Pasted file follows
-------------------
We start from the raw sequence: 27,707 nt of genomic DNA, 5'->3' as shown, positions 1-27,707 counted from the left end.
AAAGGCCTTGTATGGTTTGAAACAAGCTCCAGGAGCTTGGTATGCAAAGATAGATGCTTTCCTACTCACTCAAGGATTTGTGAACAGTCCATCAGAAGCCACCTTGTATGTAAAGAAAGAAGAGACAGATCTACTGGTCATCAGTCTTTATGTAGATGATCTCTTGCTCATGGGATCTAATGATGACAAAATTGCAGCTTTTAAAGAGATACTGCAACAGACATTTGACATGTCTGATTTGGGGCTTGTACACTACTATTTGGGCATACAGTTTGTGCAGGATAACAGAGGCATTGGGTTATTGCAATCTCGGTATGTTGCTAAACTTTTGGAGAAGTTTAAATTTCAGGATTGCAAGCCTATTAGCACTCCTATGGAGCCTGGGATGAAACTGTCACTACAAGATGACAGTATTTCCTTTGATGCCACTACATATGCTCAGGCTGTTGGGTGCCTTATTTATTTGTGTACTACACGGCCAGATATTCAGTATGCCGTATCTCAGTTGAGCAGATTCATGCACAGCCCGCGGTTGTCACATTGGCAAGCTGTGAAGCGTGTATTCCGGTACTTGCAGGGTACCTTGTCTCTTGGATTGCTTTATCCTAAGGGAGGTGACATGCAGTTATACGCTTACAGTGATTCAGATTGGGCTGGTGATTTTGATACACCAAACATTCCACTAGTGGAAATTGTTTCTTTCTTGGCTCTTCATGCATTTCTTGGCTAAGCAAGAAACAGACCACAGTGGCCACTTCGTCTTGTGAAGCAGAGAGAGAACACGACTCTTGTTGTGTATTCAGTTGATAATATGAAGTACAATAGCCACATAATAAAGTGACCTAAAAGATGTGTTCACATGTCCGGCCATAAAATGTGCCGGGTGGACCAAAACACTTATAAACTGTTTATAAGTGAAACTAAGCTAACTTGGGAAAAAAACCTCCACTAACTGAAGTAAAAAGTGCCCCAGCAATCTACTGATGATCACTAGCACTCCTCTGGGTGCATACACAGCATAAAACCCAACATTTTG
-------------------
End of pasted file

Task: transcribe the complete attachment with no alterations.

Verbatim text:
We start from the raw sequence: 27,707 nt of genomic DNA, 5'->3' as shown, positions 1-27,707 counted from the left end.
AAAGGCCTTGTATGGTTTGAAACAAGCTCCAGGAGCTTGGTATGCAAAGATAGATGCTTTCCTACTCACTCAAGGATTTGTGAACAGTCCATCAGAAGCCACCTTGTATGTAAAGAAAGAAGAGACAGATCTACTGGTCATCAGTCTTTATGTAGATGATCTCTTGCTCATGGGATCTAATGATGACAAAATTGCAGCTTTTAAAGAGATACTGCAACAGACATTTGACATGTCTGATTTGGGGCTTGTACACTACTATTTGGGCATACAGTTTGTGCAGGATAACAGAGGCATTGGGTTATTGCAATCTCGGTATGTTGCTAAACTTTTGGAGAAGTTTAAATTTCAGGATTGCAAGCCTATTAGCACTCCTATGGAGCCTGGGATGAAACTGTCACTACAAGATGACAGTATTTCCTTTGATGCCACTACATATGCTCAGGCTGTTGGGTGCCTTATTTATTTGTGTACTACACGGCCAGATATTCAGTATGCCGTATCTCAGTTGAGCAGATTCATGCACAGCCCGCGGTTGTCACATTGGCAAGCTGTGAAGCGTGTATTCCGGTACTTGCAGGGTACCTTGTCTCTTGGATTGCTTTATCCTAAGGGAGGTGACATGCAGTTATACGCTTACAGTGATTCAGATTGGGCTGGTGATTTTGATACACCAAACATTCCACTAGTGGAAATTGTTTCTTTCTTGGCTCTTCATGCATTTCTTGGCTAAGCAAGAAACAGACCACAGTGGCCACTTCGTCTTGTGAAGCAGAGAGAGAACACGACTCTTGTTGTGTATTCAGTTGATAATATGAAGTACAATAGCCACATAATAAAGTGACCTAAAAGATGTGTTCACATGTCCGGCCATAAAATGTGCCGGGTGGACCAAAACACTTATAAACTGTTTATAAGTGAAACTAAGCTAACTTGGGAAAAAAACCTCCACTAACTGAAGTAAAAAGTGCCCCAGCAATCTACTGATGATCACTAGCACTCCTCTGGGTGCATACACAGCATAAAACCCAACATTTTG